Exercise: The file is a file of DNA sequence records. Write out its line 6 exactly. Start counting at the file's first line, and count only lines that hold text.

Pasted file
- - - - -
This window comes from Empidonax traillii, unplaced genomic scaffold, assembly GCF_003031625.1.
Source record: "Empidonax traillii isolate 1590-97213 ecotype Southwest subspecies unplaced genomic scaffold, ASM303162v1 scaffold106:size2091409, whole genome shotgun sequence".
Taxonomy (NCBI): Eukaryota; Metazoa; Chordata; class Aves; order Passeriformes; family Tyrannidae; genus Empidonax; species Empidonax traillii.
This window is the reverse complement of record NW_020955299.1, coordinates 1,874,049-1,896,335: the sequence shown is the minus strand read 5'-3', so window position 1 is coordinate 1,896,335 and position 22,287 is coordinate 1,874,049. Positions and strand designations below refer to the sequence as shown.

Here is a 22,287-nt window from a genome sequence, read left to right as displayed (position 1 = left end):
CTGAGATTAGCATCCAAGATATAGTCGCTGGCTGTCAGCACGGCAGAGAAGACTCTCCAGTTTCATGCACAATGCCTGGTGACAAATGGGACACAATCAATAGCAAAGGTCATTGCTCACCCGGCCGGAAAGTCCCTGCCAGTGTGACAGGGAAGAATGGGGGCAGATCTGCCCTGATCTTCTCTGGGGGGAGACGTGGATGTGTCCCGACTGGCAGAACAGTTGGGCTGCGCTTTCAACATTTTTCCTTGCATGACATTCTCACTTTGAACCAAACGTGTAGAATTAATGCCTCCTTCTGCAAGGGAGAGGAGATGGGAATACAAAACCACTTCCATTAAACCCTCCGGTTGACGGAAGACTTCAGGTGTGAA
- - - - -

CTGAGATTAGCATCCAAGATATAGTCGCTGGCTGTCAGCACGGCAGAGAAGACTCTCCAGTTTCATGCACAATGCCTGGTGACAAATGGGACACAATCAATAGCAAAGGTCATTGCTCACCCGGCCGGAAAGTCCCTGCCAGTGTGACAGGGAAGAATGGGGGCAGATCTGCCCTGATCTTCTCTGGGGGGAGACGTGGATGTGTCCCGACTGGCAGAACAGTTGGGCTGCGCTTTCAACATTTTTCCTTGCATGACATTCTCACTTTGAACCAAACGTGTAGAATTAATGCCTCCTTCTGCAAGGGAGAGGAGATGGGAATACAAAACCACTTCCATTAAACCCTCCGGTTGACGGAAGACTTCAGGTGTGAA